Recipients are not only tackling some of the world's most pressing environmental problems; they are also achieving impressive environmental victories and inspiring others to do the same.
San Francisco. The Goldman Environmental Foundation today announced the six recipients of the so called Nobel Prize for the environment, the 2014 Goldman Environmental Prize.
Suren Gazaryan, Russia
An internationally recognized bat expert and zoologist, Suren Gazaryan led multiple campaigns exposing government corruption and illegal use of federally protected forestland along Russia's Black Sea coast near the site of the 2014 Winter Olympics.
Read our exclusive interview with the European prize winner Suren Gazaryan.
Ramesh Agrawal, India
With a small internet café as his headquarters, Ramesh Agrawal organized villagers to demand their right to information about industrial development projects and succeeded in shutting down one of the largest proposed coal mines in Chhattisgarh.
Ruth Buendia Mestoquiari, Peru
Overcoming a history of traumatic violence, Ruth Buendía united the Asháninka people in a powerful campaign against large-scale dams that would have once again uprooted indigenous communities still recovering from Peru's civil war.
Desmond D'sa, South Africa
Desmond D'Sa rallied south Durban's diverse and disenfranchised communities to successfully shut down a toxic waste dump that exposed nearby residents to dangerous chemicals and violated their constitutionally protected right to a safe and clean environment.
Rudi Putra, Indonesia
A biologist by training, Rudi Putra is dismantling illegal palm oil plantations that are causing massive deforestation in northern Sumatra's Leuser Ecosystem, protecting the habitat of the critically endangered Sumatran rhino.
Helen Holden Slottje, USA
Using a clause in the state constitution that gives municipalities the right to make local land use decisions, Helen Slottje helped towns across New York defend themselves from oil and gas companies by passing local bans on fracking.
The Goldman Environmental Prize was established in 1989 by late San Francisco civic leaders and philanthropists Richard and Rhoda Goldman.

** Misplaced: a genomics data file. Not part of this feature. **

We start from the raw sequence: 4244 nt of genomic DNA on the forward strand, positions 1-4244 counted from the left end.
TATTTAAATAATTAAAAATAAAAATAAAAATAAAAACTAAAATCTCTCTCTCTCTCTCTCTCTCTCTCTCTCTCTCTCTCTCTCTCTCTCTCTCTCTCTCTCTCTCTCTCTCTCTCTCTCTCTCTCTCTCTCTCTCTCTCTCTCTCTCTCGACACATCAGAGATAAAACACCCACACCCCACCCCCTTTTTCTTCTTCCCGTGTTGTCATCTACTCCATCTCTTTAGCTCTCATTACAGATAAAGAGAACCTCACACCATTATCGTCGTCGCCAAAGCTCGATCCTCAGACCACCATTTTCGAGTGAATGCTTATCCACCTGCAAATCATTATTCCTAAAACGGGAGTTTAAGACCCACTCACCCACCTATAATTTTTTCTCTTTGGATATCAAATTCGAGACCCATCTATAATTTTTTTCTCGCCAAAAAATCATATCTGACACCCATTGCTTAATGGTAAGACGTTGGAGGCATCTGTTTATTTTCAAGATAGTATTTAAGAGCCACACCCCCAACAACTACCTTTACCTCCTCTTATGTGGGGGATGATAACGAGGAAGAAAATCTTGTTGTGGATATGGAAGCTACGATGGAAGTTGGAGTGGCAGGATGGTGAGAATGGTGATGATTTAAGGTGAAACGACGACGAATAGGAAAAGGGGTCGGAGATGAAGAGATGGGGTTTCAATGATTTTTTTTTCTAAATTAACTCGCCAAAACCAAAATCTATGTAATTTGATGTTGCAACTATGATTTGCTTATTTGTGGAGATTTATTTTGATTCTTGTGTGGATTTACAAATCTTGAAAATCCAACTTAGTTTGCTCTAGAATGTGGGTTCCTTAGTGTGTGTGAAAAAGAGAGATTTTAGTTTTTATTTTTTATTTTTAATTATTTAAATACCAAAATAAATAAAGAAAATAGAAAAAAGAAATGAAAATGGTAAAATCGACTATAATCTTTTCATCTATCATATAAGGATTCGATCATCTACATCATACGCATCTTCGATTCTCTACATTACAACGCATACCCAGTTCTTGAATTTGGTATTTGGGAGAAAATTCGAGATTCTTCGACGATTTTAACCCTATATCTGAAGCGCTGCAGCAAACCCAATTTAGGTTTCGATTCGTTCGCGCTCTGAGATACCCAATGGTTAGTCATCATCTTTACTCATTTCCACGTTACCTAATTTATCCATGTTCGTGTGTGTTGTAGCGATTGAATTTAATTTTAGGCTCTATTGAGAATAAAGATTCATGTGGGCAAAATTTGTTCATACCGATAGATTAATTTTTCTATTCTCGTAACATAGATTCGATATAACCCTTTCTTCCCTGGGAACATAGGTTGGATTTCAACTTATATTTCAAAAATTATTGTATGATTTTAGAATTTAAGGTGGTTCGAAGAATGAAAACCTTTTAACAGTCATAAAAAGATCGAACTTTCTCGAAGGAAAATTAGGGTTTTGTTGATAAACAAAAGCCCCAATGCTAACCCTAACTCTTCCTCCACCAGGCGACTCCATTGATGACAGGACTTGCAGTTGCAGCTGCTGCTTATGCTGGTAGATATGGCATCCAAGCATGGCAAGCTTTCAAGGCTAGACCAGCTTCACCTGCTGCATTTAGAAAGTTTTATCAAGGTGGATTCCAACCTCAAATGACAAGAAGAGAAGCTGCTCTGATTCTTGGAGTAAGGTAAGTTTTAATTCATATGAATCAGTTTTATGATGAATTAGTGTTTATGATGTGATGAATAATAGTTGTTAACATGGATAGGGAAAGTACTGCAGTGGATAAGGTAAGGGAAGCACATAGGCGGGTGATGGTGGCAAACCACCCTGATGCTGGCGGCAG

Prize winners are selected by an international jury from confidential nominations submitted by a worldwide network of environmental organizations and individuals.
Often referred to as the Nobel Prize for the environment, it is awarded six environmental activists from each of the world's six continents who have worked against all odds to protect the environment and their communities. The price recognises grassroots environmental achievements such as stopping fracking, dams, palm oil development, land grabs, coal mining, toxic waste dumps.
The world's biggest prize for environmental activism
Currently celebrating its 25th anniversary year, the prize is awarded annually and with an individual cash prize of $175,000 (roughly £100,000), it is the largest award for grassroots environmental activism.
"For the past 25 years, the Goldman Environmental Prize has honored heroic grassroots environmentalists for their achievements around the world and this year is no exception", said David Gordon, executive director, Goldman Environmental Prize.
"From fracking to palm oil development, the 2014 Goldman Prize recipients are not only tackling some of the world's most pressing environmental problems; they are also achieving impressive environmental victories and inspiring others to do the same", he adds.
The prizes will be awarded this evening at the San Francisco Opera House.
To watch videos and learn more about the prize winners, visit the Goldman Prize website
Sophie Morlin-Yron is a freelance journalist based in London. For more of her work visit her website. Twitter: @sophiemyron